2. In its regulatory Consolidated Financial Statements for Holding Companies—FR Y-9C, filed with the Federal Reserve, SVB Financial, reported a negative $1.911 billion in accumulated other comprehensive income as of Dec. 31. That is line 26.b on Schedule HC of the report, for those keeping score at home. You can look up regulatory reports for any U.S. bank holding company, savings and loan holding company or subsidiary institution at the Federal Financial Institution Examination Council’s National Information Center. Be sure to get the name of the company or institution right — or you may be looking at the wrong entity.

    Here’s how accumulated other comprehensive income (AOCI) is defined in the report: “Includes, but is not limited to, net unrealized holding gains (losses) on available-for-sale securities, accumulated net gains (losses) on cash flow hedges, cumulative foreign currency translation adjustments, and accumulated defined benefit pension and other postretirement plan adjustments.”

    In other words, it was mostly unrealized losses on SVB’s available-for-sale securities. The bank booked an estimated $1.8 billion loss when selling “substantially all” of these securities on March 8.
    The list of 10 banks with unfavorable interest margin trends

    On the regulatory call reports, AOCI is added to regulatory capital. Since SVB’s AOCI was negative (because of its unrealized losses on AFS securities) as of Dec. 31, it lowered the company’s total equity capital. So a fair way to gauge the negative AOCI to the bank’s total equity capital would be to divide the negative AOCI by total equity capital less AOCI — effectively adding the unrealized losses back to total equity capital for the calculation.

    Getting back to our list of 10 banks that raised similar red margin flags to those of SVB, here’s the same group, in the same order, showing negative AOCI as a percentage of total equity capital as of Dec. 31. We have added SVB to the bottom of the list. The data was provided by FactSet:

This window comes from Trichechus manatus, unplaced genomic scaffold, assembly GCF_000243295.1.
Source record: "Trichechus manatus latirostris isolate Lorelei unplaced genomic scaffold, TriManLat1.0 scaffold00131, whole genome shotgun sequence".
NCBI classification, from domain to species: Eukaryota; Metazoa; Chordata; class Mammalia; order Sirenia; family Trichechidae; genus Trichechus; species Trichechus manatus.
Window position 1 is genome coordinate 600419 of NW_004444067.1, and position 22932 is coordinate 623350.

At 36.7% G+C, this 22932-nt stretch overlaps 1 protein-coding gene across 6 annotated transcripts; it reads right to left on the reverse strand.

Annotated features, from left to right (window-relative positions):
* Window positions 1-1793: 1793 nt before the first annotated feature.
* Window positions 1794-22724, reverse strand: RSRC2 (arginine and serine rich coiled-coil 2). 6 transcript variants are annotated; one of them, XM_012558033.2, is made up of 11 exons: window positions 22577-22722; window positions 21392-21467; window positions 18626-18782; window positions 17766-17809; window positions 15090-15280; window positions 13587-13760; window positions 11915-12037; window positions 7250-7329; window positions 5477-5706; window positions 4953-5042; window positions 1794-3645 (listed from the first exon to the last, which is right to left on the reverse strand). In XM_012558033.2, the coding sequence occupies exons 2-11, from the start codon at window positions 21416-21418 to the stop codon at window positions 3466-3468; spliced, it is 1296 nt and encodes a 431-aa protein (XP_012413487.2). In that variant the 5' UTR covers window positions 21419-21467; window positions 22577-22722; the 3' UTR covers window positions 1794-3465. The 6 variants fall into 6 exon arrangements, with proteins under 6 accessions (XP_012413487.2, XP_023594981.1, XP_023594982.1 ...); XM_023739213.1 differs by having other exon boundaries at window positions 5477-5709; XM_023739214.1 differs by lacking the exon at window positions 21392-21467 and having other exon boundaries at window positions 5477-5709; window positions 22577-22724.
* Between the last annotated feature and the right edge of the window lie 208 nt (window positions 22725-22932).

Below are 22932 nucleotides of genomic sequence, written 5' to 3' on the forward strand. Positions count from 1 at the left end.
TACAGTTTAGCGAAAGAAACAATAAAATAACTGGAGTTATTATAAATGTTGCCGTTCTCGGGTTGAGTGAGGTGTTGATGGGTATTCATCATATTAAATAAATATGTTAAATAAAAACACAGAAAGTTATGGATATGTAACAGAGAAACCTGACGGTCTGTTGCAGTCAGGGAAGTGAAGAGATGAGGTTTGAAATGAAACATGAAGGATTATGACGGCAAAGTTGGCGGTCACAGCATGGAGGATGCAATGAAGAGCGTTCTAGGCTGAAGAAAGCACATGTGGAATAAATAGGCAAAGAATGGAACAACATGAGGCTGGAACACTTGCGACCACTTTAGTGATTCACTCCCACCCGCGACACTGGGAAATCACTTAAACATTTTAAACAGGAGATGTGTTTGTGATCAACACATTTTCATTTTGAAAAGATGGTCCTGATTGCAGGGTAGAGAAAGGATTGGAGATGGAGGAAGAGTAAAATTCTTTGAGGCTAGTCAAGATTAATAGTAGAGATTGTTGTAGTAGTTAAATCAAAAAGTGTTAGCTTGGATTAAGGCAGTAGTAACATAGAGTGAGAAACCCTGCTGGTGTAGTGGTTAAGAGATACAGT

Customers Bancorp Inc. West Reading, Pa. -$163 $1,403 -10.4% $20,896
    First Republic Bank San Francisco -$331 $17,446 -1.9% $213,358
    Sandy Spring Bancorp Inc. Olney, Md. -$132 $1,484 -8.2% $13,833
    New York Community Bancorp Inc. Hicksville, N.Y. -$620 $8,824 -6.6% $90,616
    First Foundation Inc. Dallas -$12 $1,134 -1.0% $13,014
    Ally Financial Inc. Detroit -$4,059 $12,859 -24.0% $191,826
    Dime Community Bancshares Inc. Hauppauge, N.Y. -$94 $1,170 -7.5% $13,228
    Pacific Premier Bancorp Inc. Irvine, Calif. -$265 $2,798 -8.7% $21,729
    Prosperity Bancshare Inc. Houston -$3 $6,699 -0.1% $37,751
    Columbia Financial, Inc. Fair Lawn, N.J. -$179 $1,054 -14.5% $10,408
    SVB Financial Group Santa Clara, Calif. -$1,911 $16,295 -10.5% $211,793
    Source: FactSet

    Click on the tickers for more about each bank.

    Read Tomi Kilgore’s detailed guide to the wealth of information available for free on the MarketWatch quote page.

    Ally Financial Inc. — the third largest bank on the list by Dec. 31 total assets — stands out as having the largest percentage of negative accumulated comprehensive income relative to total equity capital as of Dec. 31.

    To be sure, these numbers don’t mean that a bank is in trouble, or that it will be forced to sell securities for big losses. But SVB had both a troubling pattern for its interest margins and what appeared to be a relatively high percentage of securities losses relative to capital as of Dec. 31.
    Banks with the highest percentage of negative AOCI to capital

    There are 108 banks in the Russell 3000 Index that had total assets of at least $10.0 billion as of Dec. 31. FactSet provided AOCI and total equity capital data for 105 of them. Here are the 20 which had the highest ratios of negative AOCI to total equity capital less AOCI (as explained above) as of Dec. 31:
    Bank Ticker City AOCI ($mil) Total equity capital ($mil) AOCI/ (TEC – AOCI) Total assets ($mil)
    Comerica Inc. Dallas -$3,742 $5,181 -41.9% $85,406
    Zions Bancorporation N.A. Salt Lake City -$3,112 $4,893 -38.9% $89,545
    Popular Inc. San Juan, Puerto Rico -$2,525 $4,093 -38.2% $67,638
    KeyCorp Cleveland -$6,295 $13,454 -31.9% $189,813
    Community Bank System Inc. DeWitt, N.Y. -$686 $1,555 -30.6% $15,911
    Commerce Bancshares Inc. Kansas City, Mo. -$1,087 $2,482 -30.5% $31,876
    Cullen/Frost Bankers Inc. San Antonio -$1,348 $3,137 -30.1% $52,892
    First Financial Bankshares Inc. Abilene, Texas -$535 $1,266 -29.7% $12,974
    Eastern Bankshares Inc. Boston -$923 $2,472 -27.2% $22,686
    Heartland Financial USA Inc. Denver -$620 $1,735 -26.3% $20,244
    First Bancorp Southern Pines, N.C. -$342 $1,032 -24.9% $10,644
    Silvergate Capital Corp. Class A La Jolla, Calif. -$199 $603 -24.8% $11,356
    Bank of Hawaii Corp Honolulu -$435 $1,317 -24.8% $23,607
    Synovus Financial Corp. Columbus, Ga. -$1,442 $4,476 -24.4% $59,911